December 1998 / Volume One / Issue Three
Jason F. Williams
go-carting.

Megaphones holler racing updates--
adolescent audience participates
partially pay attention between promises
of great-romantic interest
accumulated over a lifetime.
The owner, the Father, a
young mechanical mystic shattering
grease-monkey stereotypes with
a square-jaw line of indifferent
intelligence; a heroic cowboy
resurrected to stand above the matallic
carcasses of a circulated past, (bony
burials held above ground to now provide,
along with jugs of gasoline and
mounds of dirt, playgrounds for oil-
stained children thrilled to
be alive.) prepares our carts.
The wife, the Mother, a
spectacular beauty opposing wrinkles
without creams or ointments, but
genuine contentment, and clean
body-parts not stained with
the greasy-evidence of a man who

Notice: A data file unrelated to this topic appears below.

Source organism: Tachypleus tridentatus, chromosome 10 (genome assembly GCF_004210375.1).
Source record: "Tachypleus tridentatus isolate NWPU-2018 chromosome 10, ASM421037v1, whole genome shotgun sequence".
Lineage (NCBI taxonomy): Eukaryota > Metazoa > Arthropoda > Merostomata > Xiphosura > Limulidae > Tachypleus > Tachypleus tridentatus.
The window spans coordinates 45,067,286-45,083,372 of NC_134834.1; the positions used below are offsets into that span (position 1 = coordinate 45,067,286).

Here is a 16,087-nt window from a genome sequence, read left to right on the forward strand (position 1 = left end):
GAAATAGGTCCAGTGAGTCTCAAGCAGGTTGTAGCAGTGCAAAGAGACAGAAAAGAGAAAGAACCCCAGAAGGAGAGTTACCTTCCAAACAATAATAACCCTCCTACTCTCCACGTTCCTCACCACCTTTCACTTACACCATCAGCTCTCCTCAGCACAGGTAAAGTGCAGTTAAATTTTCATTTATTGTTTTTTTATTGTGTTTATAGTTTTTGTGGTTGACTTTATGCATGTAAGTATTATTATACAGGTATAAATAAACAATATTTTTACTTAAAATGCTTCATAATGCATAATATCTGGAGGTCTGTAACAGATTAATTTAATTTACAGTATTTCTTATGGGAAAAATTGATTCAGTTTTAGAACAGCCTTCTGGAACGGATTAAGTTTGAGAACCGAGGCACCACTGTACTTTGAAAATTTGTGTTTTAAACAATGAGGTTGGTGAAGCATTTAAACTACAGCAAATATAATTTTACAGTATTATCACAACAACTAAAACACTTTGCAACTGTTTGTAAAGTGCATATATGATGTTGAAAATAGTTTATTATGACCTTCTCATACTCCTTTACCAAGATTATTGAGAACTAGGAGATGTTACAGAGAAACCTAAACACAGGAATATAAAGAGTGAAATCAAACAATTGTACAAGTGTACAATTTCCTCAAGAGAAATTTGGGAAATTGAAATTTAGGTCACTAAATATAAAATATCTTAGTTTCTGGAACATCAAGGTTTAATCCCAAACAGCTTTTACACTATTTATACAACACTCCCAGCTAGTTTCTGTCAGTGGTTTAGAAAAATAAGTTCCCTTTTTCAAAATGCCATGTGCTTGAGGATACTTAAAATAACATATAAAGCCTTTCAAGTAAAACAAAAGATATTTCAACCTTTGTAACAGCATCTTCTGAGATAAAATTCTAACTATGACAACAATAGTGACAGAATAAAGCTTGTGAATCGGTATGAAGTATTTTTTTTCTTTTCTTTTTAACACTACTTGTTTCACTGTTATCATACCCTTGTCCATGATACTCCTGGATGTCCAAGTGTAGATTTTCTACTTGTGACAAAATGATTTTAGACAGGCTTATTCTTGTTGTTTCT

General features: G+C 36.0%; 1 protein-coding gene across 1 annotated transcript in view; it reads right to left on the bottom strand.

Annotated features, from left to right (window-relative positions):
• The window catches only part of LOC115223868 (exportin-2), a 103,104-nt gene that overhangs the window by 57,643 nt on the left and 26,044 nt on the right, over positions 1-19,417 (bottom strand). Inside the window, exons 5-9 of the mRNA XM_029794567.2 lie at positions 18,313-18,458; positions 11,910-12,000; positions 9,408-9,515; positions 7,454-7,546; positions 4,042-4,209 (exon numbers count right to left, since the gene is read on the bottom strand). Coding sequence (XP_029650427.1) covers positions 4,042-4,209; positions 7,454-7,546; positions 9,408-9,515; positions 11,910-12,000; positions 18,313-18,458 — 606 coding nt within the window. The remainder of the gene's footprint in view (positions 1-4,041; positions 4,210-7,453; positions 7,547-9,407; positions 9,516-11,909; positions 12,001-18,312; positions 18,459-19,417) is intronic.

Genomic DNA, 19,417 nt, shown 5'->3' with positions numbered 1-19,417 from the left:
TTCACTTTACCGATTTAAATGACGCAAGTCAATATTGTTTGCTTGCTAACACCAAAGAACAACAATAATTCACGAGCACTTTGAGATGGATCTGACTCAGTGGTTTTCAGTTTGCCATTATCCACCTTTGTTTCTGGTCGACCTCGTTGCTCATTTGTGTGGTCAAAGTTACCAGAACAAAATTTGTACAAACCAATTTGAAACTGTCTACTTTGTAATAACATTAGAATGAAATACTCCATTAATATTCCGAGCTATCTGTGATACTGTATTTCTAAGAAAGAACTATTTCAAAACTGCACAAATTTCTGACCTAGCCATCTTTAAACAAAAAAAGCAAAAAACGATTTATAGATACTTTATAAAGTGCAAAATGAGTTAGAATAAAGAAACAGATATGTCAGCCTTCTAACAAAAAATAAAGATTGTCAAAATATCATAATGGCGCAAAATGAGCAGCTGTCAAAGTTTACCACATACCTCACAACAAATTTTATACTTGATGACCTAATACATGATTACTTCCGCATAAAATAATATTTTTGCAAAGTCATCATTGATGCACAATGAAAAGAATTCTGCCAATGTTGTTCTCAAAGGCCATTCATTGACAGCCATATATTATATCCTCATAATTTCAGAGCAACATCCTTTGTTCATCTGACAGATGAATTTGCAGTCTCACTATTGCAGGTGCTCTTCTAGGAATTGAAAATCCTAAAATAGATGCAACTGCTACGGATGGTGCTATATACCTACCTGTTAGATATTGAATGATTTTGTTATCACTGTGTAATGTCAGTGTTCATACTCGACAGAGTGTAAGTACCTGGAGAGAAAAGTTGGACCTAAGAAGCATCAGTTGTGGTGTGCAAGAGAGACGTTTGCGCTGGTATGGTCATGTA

takes his work into the home,
watches on, collecting money.
We, the justice league, (worriedly
watch gullible strippers allowingg diverse
golfers, who, without the consequences
of laws, would rape these women
a thousand times: the elders (whom
we stare at in contempt) would laughingly
encourage the youths eager to gain
group acceptance, fonldle them and
cross the threshold of decency
with new haircuts.) battle for
the best carts.
We, the justice league-- hoped with
Eastwood stares, cynicism, and drunken
literery criticisms, would illuminate
young women to the exclusively
'Fuck 'em and dump 'em' intentions that
older men have for them--
enjoying this surviving specimen
of a nearly-extinct nuclear family,
inhale the exhaust fumes, tighten
goggles, hats, jackets, belts,
and prepare to flip
each other over.
Return to December 1998